• Do we have the right talent and skills to meet our business objectives pre- and post-IPO? For the next year? For the next five years? If not, how do we acquire or grow the talent and skills needed to meet our business goals?
  • How do we make the best use of the talent we currently have?
  • Are our people working together effectively? What are the roadblocks to efficient collaboration?
  • How do we currently source new talent? Is there a better approach?
  • How do we use technology in our recruiting, hiring, onboarding and other talent-related processes and to support our employees from an HR perspective?
  • What are we doing to identify and develop our company’s future leaders?
  • What are our DEI KPIs and hiring priorities, including for leadership roles?
  • Do we maintain a company culture that encourages high-performing talent to stay?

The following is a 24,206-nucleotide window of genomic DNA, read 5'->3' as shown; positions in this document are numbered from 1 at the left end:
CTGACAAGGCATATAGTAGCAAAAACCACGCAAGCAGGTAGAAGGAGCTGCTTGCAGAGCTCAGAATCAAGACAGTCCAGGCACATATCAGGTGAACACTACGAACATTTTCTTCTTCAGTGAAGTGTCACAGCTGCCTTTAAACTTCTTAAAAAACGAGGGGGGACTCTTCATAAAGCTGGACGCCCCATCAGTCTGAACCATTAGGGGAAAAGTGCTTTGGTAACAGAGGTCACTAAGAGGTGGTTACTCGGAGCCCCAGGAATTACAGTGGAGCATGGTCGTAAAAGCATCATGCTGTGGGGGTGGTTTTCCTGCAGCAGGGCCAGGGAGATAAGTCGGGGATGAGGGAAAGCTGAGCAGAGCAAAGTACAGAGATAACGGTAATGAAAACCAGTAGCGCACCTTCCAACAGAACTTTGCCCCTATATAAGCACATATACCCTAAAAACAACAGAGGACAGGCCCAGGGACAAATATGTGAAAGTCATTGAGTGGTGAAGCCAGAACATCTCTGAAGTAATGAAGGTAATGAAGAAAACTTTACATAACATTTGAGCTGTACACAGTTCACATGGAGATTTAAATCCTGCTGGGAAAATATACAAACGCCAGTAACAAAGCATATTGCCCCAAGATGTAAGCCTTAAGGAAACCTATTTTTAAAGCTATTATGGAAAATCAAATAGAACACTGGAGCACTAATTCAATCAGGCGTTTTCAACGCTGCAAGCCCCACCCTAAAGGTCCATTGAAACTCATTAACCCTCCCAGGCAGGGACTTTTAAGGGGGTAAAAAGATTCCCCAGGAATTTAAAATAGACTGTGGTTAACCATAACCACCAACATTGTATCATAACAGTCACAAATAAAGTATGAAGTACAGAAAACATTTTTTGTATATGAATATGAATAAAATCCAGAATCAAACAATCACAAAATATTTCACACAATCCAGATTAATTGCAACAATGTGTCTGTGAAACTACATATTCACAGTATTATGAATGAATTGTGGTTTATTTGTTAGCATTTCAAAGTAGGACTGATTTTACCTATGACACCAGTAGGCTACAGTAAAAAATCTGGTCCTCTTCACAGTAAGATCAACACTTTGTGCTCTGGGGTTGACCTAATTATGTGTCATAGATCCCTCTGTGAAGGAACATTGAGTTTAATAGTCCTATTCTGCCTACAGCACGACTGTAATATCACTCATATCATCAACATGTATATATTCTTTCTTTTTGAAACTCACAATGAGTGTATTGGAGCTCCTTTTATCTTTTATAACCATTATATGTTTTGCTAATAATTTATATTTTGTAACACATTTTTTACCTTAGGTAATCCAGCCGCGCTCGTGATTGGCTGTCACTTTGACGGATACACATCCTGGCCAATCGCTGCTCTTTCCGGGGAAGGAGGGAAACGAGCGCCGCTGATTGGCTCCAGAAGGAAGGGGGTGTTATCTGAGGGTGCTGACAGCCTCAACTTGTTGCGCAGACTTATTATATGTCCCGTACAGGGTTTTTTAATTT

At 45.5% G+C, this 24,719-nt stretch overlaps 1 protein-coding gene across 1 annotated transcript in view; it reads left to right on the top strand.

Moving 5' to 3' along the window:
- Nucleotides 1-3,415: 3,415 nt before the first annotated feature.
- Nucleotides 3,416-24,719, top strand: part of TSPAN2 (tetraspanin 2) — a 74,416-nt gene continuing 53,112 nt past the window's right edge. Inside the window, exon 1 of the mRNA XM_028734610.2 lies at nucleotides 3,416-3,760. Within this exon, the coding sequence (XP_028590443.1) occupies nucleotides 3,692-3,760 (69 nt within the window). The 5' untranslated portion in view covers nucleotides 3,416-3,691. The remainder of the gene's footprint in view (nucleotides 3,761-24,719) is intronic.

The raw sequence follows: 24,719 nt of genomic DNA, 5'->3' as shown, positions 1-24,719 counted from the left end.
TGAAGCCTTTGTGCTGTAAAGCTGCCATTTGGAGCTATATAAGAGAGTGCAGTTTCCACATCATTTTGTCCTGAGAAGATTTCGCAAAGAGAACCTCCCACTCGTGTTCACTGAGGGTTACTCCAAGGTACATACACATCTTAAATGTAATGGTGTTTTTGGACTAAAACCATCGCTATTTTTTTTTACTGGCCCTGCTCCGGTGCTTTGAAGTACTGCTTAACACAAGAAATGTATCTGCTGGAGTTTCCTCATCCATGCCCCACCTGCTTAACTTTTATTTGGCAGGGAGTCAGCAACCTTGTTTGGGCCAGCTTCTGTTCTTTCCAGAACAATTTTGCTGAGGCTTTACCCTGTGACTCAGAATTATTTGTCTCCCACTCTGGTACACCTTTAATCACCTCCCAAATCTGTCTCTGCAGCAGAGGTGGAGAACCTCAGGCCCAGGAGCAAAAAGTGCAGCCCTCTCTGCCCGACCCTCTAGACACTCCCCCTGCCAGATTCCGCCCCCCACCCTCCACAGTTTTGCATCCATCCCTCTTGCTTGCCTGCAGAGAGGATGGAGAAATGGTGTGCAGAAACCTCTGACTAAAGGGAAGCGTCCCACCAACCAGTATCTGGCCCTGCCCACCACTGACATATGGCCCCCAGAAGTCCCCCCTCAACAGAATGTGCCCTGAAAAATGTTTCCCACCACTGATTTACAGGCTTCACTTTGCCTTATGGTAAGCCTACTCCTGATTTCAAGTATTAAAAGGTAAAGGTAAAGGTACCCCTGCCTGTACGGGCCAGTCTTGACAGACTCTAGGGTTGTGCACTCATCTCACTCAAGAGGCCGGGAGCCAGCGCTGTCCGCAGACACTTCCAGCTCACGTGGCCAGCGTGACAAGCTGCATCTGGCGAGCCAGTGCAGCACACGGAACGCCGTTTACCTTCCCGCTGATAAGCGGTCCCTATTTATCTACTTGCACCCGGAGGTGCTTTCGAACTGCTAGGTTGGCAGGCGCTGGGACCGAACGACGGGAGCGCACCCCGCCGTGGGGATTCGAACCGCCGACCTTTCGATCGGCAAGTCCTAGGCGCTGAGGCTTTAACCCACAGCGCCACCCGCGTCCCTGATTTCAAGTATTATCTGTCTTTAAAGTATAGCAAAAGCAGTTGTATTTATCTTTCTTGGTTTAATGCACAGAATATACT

The people leader ensures that executive leadership and the heads of the company’s various business functions all understand why the people strategy is vital to the business and develops this strategy with input from the business leaders. This understanding, in turn, creates alignment on priorities. Without that alignment, the organization will struggle to execute that strategy and build a people-centric culture.

Evaluate the Company’s True Peers and Market

It’s important for companies to understand that a people strategy, like a business strategy, is about setting a course for a journey that may take a few years and change over time. A skilled people team, in collaboration with business leadership, will develop the road map for that journey. A starting point is to conduct an evaluation of the organization’s people and skills by answering the questions outlined above. Armed with this information, the people team can prioritize the activities to drive the implementation of the people strategy.